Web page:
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Frequently Asked Questions




Protective Orders are most commonly used when a person is involved in a domestic violence situation. Some of the requirements for a protective order are: parties are or have been married; cohabitated together; have a child in common or are related by blood. A protective order may allow you to put certain restrictions against this person. Other requirements may be necessary and you may call Victim Services to find out if you meet the qualifications. Forms are also available at www.utcourts.gov.  
Child Protective Orders are issued by the Juvenile Court, located in the 5th District Court building. A parent, grandparent, immediate relative or guardian may apply for this order. Suspected child physical or sexual abuse is the determining factors for this order. Certain restrictions may be available against the suspect person through one of these orders.  
It is not against the law for the petitioner on a protective order to make contact with the respondent. However, the court issues a protective order on the basis that the petitioner wants no contact with the respondent or is afraid of them and the court does not look favorably on such behavior.
The first thing you need to do is make a police report to your local police agency. An officer or a detective will meet with you and make arrangements for an interview to be conducted at The Children's Justice Center. Another option available may be to file for a Child Protective Order with 5th District Juvenile Court. Forms are available on the court web site or you can contact Victim Services at the St. George Police Department for assistance.
Victim Services at the St. George Police Department has a Court Book that will answer most of your questions about the process. You can come by the station and we will be happy to provide you with a copy of this booklet.
If you have told the person at least two times to leave you alone, you have saved some of the messages, there have been threats made, you are in fear for your safety, you may qualify for a Stalking Injunction. You can find more information about this at www.utcourts.gov. You can also call or go into Victim Services at the St. George Police Department and victim advocates will be able to assist you and answer your questions.
You may obtain a copy of your police report at the St. George Police Department, 265 North 200 East, St. George, UT. Bring your incident number and photo ID, Monday through Friday, 8:00 � 5:00 PM. Information about the process that occurs after the report is made may be obtained by calling Victim Services at 627-4399 during the same hours.
You are always welcome at the court hearings but your presence is not required. The only time it is mandatory for you to attend is when you receive a subpoena to attend.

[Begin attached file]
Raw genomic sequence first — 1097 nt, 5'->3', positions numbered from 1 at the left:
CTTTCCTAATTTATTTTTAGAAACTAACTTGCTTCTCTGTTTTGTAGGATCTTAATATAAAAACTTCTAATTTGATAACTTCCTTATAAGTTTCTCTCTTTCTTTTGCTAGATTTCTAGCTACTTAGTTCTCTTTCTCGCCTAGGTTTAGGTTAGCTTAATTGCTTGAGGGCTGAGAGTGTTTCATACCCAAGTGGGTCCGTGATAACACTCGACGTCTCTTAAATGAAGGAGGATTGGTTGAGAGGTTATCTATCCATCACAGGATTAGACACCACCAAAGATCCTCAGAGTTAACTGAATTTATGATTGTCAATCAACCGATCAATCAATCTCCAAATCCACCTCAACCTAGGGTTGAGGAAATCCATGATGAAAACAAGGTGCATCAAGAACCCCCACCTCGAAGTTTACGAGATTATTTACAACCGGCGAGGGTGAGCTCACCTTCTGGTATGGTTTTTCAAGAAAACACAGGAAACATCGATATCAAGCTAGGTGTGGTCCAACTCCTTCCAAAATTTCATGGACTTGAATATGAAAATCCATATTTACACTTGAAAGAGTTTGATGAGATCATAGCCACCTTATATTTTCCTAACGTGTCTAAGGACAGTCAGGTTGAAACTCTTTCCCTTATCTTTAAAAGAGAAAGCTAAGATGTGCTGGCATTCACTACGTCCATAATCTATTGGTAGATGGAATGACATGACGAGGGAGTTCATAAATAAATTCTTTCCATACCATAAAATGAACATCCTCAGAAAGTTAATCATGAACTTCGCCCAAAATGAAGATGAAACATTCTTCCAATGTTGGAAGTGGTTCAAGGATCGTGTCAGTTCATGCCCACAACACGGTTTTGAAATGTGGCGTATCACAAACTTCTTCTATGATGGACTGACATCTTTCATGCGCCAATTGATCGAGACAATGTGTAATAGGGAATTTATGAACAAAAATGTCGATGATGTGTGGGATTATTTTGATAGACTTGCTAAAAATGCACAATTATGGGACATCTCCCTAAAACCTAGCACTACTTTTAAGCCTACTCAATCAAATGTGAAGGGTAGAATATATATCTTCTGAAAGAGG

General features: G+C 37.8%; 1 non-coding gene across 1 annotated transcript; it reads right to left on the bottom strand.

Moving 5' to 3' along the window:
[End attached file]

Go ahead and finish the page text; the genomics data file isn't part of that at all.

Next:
The Victim Services Unit at the St. George Police Department attends many of the court hearings and an advocate will be happy to inform you of the hearing results. Get in touch with their office and discuss this with an advocate.
If you live within the City of St. George, or the crime occurred in the city, contact Victim Services at the St. George Police Department. Victim Advocates will be able to help you determine if you may qualify for a Protective Order and can assist you in completing the application.
In Utah, a restraining order must be filed by an attorney, in conjunction with another case of some type that is going through the courts. You may find that a Protective Order or a Stalking Injunction will accomplish what you need.
The website, www.washingtoncountysheriff has a booking site that shows the arrests for the previous 48 hours. There is also inmate information available, as well as answers to many other questions pertaining to the jail.  
If you have been a victim and the suspect has been arrested and is going through the court system, you have the right to present a Victim Impact Statement. This is usually presented in writing to the judge and the prosecuting attorney and forms to guide you are available from Victim Services. In very special cases, victims will sometimes be allowed to make an in person statement at the time of sentencing. Victim Impact statements are usually presented to the court at the time of sentencing. It is important to prepare your statement early so that if the case is resolved, your statement will be available.
If someone is harassing you by phone, texting, emails, by following you or making threats to you, you may qualify for a Stalking Injunction. These are issued by 5th District Court and forms are available at www.utcourts.gov or from Victim Services at the St. George Police Department.

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